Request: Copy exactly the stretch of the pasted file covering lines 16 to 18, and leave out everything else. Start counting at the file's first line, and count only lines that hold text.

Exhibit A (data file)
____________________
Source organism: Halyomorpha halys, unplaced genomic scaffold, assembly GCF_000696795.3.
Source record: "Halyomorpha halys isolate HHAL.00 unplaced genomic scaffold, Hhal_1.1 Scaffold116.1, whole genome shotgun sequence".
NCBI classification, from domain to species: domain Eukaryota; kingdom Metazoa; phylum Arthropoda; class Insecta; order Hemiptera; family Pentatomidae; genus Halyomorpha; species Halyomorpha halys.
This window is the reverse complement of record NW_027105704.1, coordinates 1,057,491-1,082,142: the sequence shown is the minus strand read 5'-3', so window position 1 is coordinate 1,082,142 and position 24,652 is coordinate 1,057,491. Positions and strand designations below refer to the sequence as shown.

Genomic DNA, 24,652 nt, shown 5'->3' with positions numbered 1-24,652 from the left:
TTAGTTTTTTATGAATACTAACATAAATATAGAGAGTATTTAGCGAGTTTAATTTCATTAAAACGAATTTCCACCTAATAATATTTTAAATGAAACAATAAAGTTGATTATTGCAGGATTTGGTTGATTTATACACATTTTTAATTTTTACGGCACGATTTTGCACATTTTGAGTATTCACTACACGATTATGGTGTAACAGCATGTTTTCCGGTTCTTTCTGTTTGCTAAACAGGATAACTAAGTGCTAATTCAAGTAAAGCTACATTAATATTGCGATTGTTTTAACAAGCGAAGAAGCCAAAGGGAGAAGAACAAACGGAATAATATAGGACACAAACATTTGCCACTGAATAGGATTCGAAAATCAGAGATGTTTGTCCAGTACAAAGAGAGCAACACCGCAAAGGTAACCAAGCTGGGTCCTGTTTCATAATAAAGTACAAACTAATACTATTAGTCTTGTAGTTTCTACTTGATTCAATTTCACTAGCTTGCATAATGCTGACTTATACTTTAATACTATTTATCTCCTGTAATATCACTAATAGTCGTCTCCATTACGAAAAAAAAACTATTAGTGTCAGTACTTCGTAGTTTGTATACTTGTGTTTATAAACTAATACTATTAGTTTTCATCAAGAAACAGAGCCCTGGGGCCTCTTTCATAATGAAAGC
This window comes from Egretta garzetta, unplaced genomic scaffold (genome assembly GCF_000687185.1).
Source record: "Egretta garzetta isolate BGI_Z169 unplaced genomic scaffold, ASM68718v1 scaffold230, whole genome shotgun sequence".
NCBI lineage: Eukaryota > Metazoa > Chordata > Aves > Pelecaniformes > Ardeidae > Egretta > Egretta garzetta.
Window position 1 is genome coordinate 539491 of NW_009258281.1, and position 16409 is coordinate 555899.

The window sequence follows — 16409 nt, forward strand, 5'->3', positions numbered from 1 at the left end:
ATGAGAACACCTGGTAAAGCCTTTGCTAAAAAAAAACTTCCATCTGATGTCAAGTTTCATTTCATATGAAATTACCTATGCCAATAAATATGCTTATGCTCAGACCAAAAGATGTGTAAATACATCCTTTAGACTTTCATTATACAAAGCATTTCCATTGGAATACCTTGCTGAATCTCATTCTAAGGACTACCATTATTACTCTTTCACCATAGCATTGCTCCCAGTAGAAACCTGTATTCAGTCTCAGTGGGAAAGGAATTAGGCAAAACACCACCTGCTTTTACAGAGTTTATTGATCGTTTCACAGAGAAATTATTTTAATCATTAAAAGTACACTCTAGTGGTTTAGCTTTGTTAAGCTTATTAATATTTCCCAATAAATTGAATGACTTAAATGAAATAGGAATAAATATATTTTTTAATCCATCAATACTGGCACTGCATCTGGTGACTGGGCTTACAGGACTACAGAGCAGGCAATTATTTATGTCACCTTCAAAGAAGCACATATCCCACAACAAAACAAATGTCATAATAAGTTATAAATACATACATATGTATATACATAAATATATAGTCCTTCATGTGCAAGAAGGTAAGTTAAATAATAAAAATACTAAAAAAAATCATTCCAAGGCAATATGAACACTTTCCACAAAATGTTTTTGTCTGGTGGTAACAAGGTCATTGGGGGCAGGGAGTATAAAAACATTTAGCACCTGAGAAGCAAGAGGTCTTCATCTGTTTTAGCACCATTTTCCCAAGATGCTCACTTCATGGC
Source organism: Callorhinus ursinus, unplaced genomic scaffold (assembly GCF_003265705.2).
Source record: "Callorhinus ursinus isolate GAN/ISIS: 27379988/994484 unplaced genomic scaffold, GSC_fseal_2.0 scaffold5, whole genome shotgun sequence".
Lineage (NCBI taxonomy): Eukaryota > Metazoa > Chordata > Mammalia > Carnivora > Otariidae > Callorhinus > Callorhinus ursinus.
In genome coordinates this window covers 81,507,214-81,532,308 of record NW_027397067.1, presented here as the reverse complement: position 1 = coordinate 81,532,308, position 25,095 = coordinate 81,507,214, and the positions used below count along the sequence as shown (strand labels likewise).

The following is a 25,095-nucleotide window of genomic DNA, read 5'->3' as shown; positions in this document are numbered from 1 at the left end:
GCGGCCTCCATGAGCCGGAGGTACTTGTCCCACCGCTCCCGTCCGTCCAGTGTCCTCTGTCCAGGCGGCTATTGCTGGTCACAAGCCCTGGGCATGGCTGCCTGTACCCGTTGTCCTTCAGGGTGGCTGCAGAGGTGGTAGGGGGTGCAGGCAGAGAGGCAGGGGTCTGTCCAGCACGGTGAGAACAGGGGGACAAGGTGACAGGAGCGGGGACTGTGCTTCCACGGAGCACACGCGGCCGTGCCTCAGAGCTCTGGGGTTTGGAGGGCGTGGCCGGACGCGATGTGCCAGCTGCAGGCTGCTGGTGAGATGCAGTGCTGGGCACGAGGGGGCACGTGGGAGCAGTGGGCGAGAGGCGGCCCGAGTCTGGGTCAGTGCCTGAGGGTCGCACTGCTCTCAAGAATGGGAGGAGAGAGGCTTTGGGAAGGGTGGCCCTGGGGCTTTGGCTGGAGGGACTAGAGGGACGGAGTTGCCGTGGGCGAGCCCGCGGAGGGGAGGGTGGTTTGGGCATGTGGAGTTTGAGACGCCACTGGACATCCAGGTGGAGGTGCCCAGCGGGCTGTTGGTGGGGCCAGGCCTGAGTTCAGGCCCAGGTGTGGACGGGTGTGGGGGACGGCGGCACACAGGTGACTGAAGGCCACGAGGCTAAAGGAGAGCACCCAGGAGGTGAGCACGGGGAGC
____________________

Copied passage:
In genome coordinates this window covers 81,507,214-81,532,308 of record NW_027397067.1, presented here as the reverse complement: position 1 = coordinate 81,532,308, position 25,095 = coordinate 81,507,214, and the positions used below count along the sequence as shown (strand labels likewise).

The following is a 25,095-nucleotide window of genomic DNA, read 5'->3' as shown; positions in this document are numbered from 1 at the left end:
GCGGCCTCCATGAGCCGGAGGTACTTGTCCCACCGCTCCCGTCCGTCCAGTGTCCTCTGTCCAGGCGGCTATTGCTGGTCACAAGCCCTGGGCATGGCTGCCTGTACCCGTTGTCCTTCAGGGTGGCTGCAGAGGTGGTAGGGGGTGCAGGCAGAGAGGCAGGGGTCTGTCCAGCACGGTGAGAACAGGGGGACAAGGTGACAGGAGCGGGGACTGTGCTTCCACGGAGCACACGCGGCCGTGCCTCAGAGCTCTGGGGTTTGGAGGGCGTGGCCGGACGCGATGTGCCAGCTGCAGGCTGCTGGTGAGATGCAGTGCTGGGCACGAGGGGGCACGTGGGAGCAGTGGGCGAGAGGCGGCCCGAGTCTGGGTCAGTGCCTGAGGGTCGCACTGCTCTCAAGAATGGGAGGAGAGAGGCTTTGGGAAGGGTGGCCCTGGGGCTTTGGCTGGAGGGACTAGAGGGACGGAGTTGCCGTGGGCGAGCCCGCGGAGGGGAGGGTGGTTTGGGCATGTGGAGTTTGAGACGCCACTGGACATCCAGGTGGAGGTGCCCAGCGGGCTGTTGGTGGGGCCAGGCCTGAGTTCAGGCCCAGGTGTGGACGGGTGTGGGGGACGGCGGCACACAGGTGACTGAAGGCCACGAGGCTAAAGGAGAGCACCCAGGAGGTGAGCACGGGGAGC